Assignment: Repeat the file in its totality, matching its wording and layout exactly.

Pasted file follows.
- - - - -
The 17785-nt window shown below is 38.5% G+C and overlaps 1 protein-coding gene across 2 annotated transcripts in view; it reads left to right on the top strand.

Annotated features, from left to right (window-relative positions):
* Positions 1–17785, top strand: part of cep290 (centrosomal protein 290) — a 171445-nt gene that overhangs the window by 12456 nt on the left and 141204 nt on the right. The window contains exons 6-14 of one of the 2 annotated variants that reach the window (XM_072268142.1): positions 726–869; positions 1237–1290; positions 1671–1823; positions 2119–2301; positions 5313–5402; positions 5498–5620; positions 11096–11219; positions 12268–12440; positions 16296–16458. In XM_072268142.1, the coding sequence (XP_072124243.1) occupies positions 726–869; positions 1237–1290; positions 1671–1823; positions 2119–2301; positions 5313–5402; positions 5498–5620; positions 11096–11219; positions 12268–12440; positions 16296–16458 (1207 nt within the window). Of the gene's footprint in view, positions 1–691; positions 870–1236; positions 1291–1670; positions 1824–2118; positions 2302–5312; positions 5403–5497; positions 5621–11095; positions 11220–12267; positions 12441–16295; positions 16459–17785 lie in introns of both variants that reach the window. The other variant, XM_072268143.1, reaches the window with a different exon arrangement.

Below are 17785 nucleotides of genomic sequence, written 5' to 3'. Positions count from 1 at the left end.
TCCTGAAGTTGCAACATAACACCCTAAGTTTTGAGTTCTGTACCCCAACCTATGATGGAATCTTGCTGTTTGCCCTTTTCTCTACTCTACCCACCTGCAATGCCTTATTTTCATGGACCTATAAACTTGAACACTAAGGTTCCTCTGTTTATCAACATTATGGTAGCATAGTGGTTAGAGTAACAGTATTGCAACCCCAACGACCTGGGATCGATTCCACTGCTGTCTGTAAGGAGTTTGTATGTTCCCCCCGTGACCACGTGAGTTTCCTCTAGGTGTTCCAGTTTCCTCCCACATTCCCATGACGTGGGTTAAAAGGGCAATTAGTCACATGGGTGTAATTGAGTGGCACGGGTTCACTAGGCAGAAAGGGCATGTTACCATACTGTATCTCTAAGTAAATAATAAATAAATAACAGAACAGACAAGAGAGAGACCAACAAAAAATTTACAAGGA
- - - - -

The 17785-nt window shown below is 38.5% G+C and overlaps 1 protein-coding gene across 2 annotated transcripts in view; it reads left to right on the top strand.

Annotated features, from left to right (window-relative positions):
* Positions 1–17785, top strand: part of cep290 (centrosomal protein 290) — a 171445-nt gene that overhangs the window by 12456 nt on the left and 141204 nt on the right. The window contains exons 6-14 of one of the 2 annotated variants that reach the window (XM_072268142.1): positions 726–869; positions 1237–1290; positions 1671–1823; positions 2119–2301; positions 5313–5402; positions 5498–5620; positions 11096–11219; positions 12268–12440; positions 16296–16458. In XM_072268142.1, the coding sequence (XP_072124243.1) occupies positions 726–869; positions 1237–1290; positions 1671–1823; positions 2119–2301; positions 5313–5402; positions 5498–5620; positions 11096–11219; positions 12268–12440; positions 16296–16458 (1207 nt within the window). Of the gene's footprint in view, positions 1–691; positions 870–1236; positions 1291–1670; positions 1824–2118; positions 2302–5312; positions 5403–5497; positions 5621–11095; positions 11220–12267; positions 12441–16295; positions 16459–17785 lie in introns of both variants that reach the window. The other variant, XM_072268143.1, reaches the window with a different exon arrangement.

Below are 17785 nucleotides of genomic sequence, written 5' to 3'. Positions count from 1 at the left end.
TCCTGAAGTTGCAACATAACACCCTAAGTTTTGAGTTCTGTACCCCAACCTATGATGGAATCTTGCTGTTTGCCCTTTTCTCTACTCTACCCACCTGCAATGCCTTATTTTCATGGACCTATAAACTTGAACACTAAGGTTCCTCTGTTTATCAACATTATGGTAGCATAGTGGTTAGAGTAACAGTATTGCAACCCCAACGACCTGGGATCGATTCCACTGCTGTCTGTAAGGAGTTTGTATGTTCCCCCCGTGACCACGTGAGTTTCCTCTAGGTGTTCCAGTTTCCTCCCACATTCCCATGACGTGGGTTAAAAGGGCAATTAGTCACATGGGTGTAATTGAGTGGCACGGGTTCACTAGGCAGAAAGGGCATGTTACCATACTGTATCTCTAAGTAAATAATAAATAAATAACAGAACAGACAAGAGAGAGACCAACAAAAAATTTACAAGGA